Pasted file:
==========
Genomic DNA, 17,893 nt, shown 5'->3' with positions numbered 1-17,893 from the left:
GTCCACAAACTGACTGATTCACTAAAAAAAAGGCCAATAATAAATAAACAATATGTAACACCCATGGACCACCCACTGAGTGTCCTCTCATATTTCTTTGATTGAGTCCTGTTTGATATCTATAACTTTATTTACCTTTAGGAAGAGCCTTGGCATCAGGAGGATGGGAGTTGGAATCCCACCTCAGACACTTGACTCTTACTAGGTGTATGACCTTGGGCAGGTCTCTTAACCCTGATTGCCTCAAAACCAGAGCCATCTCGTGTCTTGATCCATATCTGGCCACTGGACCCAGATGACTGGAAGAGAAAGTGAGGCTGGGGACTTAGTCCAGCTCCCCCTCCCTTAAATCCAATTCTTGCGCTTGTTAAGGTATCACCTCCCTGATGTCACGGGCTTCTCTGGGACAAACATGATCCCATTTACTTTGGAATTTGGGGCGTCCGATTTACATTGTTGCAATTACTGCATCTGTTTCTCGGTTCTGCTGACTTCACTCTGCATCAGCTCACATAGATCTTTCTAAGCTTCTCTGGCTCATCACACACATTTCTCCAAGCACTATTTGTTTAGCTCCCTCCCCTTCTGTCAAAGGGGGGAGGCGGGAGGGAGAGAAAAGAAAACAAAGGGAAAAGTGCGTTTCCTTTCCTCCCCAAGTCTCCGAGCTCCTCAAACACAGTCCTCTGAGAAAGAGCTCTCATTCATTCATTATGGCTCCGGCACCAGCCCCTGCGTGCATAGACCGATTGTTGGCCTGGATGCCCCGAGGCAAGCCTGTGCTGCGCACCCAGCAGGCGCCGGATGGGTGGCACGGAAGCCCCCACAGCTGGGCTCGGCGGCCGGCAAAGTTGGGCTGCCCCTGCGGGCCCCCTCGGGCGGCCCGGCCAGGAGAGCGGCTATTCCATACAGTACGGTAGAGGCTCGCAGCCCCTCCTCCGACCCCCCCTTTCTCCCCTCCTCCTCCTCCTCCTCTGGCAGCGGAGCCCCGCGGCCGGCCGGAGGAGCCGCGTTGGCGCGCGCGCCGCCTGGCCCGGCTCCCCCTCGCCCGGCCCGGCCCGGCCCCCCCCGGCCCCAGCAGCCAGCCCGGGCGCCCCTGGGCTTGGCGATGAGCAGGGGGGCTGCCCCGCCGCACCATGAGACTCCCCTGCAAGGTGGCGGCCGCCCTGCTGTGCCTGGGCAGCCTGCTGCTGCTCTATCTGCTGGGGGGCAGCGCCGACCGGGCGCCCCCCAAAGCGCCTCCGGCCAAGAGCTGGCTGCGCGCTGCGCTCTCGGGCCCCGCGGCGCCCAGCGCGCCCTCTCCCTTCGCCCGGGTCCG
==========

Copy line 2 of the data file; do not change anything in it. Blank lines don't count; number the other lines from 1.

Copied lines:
GTCCACAAACTGACTGATTCACTAAAAAAAAGGCCAATAATAAATAAACAATATGTAACACCCATGGACCACCCACTGAGTGTCCTCTCATATTTCTTTGATTGAGTCCTGTTTGATATCTATAACTTTATTTACCTTTAGGAAGAGCCTTGGCATCAGGAGGATGGGAGTTGGAATCCCACCTCAGACACTTGACTCTTACTAGGTGTATGACCTTGGGCAGGTCTCTTAACCCTGATTGCCTCAAAACCAGAGCCATCTCGTGTCTTGATCCATATCTGGCCACTGGACCCAGATGACTGGAAGAGAAAGTGAGGCTGGGGACTTAGTCCAGCTCCCCCTCCCTTAAATCCAATTCTTGCGCTTGTTAAGGTATCACCTCCCTGATGTCACGGGCTTCTCTGGGACAAACATGATCCCATTTACTTTGGAATTTGGGGCGTCCGATTTACATTGTTGCAATTACTGCATCTGTTTCTCGGTTCTGCTGACTTCACTCTGCATCAGCTCACATAGATCTTTCTAAGCTTCTCTGGCTCATCACACACATTTCTCCAAGCACTATTTGTTTAGCTCCCTCCCCTTCTGTCAAAGGGGGGAGGCGGGAGGGAGAGAAAAGAAAACAAAGGGAAAAGTGCGTTTCCTTTCCTCCCCAAGTCTCCGAGCTCCTCAAACACAGTCCTCTGAGAAAGAGCTCTCATTCATTCATTATGGCTCCGGCACCAGCCCCTGCGTGCATAGACCGATTGTTGGCCTGGATGCCCCGAGGCAAGCCTGTGCTGCGCACCCAGCAGGCGCCGGATGGGTGGCACGGAAGCCCCCACAGCTGGGCTCGGCGGCCGGCAAAGTTGGGCTGCCCCTGCGGGCCCCCTCGGGCGGCCCGGCCAGGAGAGCGGCTATTCCATACAGTACGGTAGAGGCTCGCAGCCCCTCCTCCGACCCCCCCTTTCTCCCCTCCTCCTCCTCCTCCTCTGGCAGCGGAGCCCCGCGGCCGGCCGGAGGAGCCGCGTTGGCGCGCGCGCCGCCTGGCCCGGCTCCCCCTCGCCCGGCCCGGCCCGGCCCCCCCCGGCCCCAGCAGCCAGCCCGGGCGCCCCTGGGCTTGGCGATGAGCAGGGGGGCTGCCCCGCCGCACCATGAGACTCCCCTGCAAGGTGGCGGCCGCCCTGCTGTGCCTGGGCAGCCTGCTGCTGCTCTATCTGCTGGGGGGCAGCGCCGACCGGGCGCCCCCCAAAGCGCCTCCGGCCAAGAGCTGGCTGCGCGCTGCGCTCTCGGGCCCCGCGGCGCCCAGCGCGCCCTCTCCCTTCGCCCGGGTCCG